• Authorities Having Jurisdiction (AHJ) and other regulatory entities are important partners. The immediate response to COVID-19 required regulatory agencies to relax their approach to interfacing with stakeholders and be more flexible. Some of these temporary changes may be part of the solution for future resiliency in the face of pandemics, climate impacts, and biowarfare. There is an opportunity as an industry to work with the Centers for Medicare and Medicaid Services (CMS), AHJs, and other entities for reforms that allow for greater flexibility. Additionally, the use of digital reviews, inspections, and permitting are proving positive and it is anticipated that these will continue to evolve and change how we do business.
  • Integrated Project Delivery (IPD), and any form of early collaborative project delivery, is here to stay and needed more now than ever before to provide predictable results for healthcare customers. The industry group repeated – “we need to get it right” for a resilient recovery and a new normal of “providing more with less.” Trusted relationships are required more than ever, along with industry partnerships forged on transparency, collaboration, and an interdisciplinary approach. One team posited that the next evolution of project delivery methodology will arise as a result of this pandemic and is continuing to discuss the ideal method of forming, managing risk, and adding value in the delivery of healthcare.

What's Next?

A variety of healthcare and construction-themed icons on a blue background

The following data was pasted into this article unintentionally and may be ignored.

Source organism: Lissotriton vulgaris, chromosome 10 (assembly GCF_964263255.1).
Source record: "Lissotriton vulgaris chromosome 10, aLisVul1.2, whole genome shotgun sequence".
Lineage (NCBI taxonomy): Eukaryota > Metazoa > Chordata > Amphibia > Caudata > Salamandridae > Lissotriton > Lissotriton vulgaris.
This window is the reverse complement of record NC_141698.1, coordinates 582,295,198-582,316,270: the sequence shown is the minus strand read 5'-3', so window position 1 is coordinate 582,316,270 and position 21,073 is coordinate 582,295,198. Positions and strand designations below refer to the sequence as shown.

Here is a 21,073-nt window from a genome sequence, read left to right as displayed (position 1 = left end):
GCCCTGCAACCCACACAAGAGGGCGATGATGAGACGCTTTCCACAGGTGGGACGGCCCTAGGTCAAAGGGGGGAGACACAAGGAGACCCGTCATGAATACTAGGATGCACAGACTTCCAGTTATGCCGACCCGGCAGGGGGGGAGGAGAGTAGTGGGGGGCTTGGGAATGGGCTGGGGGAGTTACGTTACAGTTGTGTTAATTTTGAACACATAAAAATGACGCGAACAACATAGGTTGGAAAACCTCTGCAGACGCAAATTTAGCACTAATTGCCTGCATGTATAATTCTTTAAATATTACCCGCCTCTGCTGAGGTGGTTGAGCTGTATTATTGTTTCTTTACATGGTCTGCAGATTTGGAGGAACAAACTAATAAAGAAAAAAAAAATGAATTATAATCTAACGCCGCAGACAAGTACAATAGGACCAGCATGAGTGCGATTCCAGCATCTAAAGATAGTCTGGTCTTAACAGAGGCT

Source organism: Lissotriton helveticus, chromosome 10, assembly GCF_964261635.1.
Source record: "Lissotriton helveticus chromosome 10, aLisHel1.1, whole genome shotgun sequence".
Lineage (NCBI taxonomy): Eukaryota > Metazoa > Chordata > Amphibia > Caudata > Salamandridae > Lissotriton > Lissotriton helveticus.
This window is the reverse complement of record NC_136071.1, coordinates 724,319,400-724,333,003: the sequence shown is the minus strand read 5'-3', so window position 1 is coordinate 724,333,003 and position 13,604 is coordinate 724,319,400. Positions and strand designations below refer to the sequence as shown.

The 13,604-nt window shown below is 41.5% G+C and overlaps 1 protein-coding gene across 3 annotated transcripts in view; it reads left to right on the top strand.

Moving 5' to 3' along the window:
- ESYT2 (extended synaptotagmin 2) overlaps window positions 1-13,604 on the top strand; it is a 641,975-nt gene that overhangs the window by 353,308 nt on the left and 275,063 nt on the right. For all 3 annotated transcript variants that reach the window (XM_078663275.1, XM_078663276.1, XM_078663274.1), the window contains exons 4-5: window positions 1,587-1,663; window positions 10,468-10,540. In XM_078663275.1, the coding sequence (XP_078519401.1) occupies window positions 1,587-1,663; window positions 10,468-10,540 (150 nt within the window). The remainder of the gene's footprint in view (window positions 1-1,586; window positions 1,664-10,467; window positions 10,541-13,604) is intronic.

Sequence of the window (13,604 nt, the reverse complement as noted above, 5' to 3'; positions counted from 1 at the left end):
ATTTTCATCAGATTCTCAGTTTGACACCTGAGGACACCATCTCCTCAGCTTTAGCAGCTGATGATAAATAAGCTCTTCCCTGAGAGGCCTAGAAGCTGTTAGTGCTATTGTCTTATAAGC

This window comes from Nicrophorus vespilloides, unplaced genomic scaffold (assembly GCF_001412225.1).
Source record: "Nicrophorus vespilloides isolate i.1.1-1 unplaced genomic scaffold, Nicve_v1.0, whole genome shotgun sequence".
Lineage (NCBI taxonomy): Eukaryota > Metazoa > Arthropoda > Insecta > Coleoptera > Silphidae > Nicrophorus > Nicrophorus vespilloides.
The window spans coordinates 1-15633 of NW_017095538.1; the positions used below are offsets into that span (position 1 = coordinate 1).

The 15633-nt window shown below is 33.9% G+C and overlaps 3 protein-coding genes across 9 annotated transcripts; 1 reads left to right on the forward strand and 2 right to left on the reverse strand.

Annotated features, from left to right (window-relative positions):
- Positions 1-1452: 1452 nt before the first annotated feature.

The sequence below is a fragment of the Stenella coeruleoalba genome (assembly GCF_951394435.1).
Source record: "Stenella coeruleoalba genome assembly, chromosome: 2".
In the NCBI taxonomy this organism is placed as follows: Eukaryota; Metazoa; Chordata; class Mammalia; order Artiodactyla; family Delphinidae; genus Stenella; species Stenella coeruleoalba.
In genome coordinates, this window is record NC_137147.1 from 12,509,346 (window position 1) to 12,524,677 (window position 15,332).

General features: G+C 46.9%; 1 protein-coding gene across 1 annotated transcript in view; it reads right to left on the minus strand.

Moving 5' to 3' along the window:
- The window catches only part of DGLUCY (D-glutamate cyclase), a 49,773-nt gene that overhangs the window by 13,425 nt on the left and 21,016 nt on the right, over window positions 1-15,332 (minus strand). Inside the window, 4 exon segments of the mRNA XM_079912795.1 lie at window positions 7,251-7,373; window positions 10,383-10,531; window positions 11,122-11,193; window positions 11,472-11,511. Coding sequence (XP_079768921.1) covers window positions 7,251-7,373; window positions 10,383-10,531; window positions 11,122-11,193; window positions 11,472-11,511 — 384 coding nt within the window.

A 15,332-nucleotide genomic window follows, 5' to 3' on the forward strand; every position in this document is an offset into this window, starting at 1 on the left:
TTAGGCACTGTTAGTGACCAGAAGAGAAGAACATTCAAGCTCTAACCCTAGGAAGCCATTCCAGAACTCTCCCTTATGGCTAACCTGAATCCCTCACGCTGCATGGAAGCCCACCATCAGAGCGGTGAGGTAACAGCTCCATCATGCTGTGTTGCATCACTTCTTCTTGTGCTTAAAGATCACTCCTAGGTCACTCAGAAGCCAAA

DPR and many industry partners have extolled the benefits of prefabrication, modular construction, and virtual tools for communication, design, and documentation to facilitate projects.

“We are still learning as an industry. As we issue this briefing, with the unfortunate COVID-19 upswing, what we learned with the first surge is now being tested and improved upon. We will continue to learn, but to achieve resiliency for our customers, the design, consulting, and construction community must dig in and continue collaborating. Partners that can move fast, think more broadly, and interpret needs are what our customers are looking for,” stated Hamilton Espinosa, one of DPR Construction’s healthcare core market leaders.

Sean Ashcroft, another DPR Construction healthcare core market leader continued: “It will be the responsibility of each of us to ensure that we communicate the risks of short-sightedness, and short-term memory when it comes to decision making. The plans we make today will affect our ability to respond to the next crisis. Even now, we are beginning to feel the impact of staffing, supply chain, and system hardening activities that were deferred in the first wave. As we speak, the industry rallies around the systems we serve and the communities we support in an amazing show of resiliency.”

Espinosa added: “We are at the forefront of change in how projects are delivered - many of which are positive for the industry we serve. As we continue to assess industry changes and market conditions, relationships within the industry will continue to be important to navigate the changes ahead.”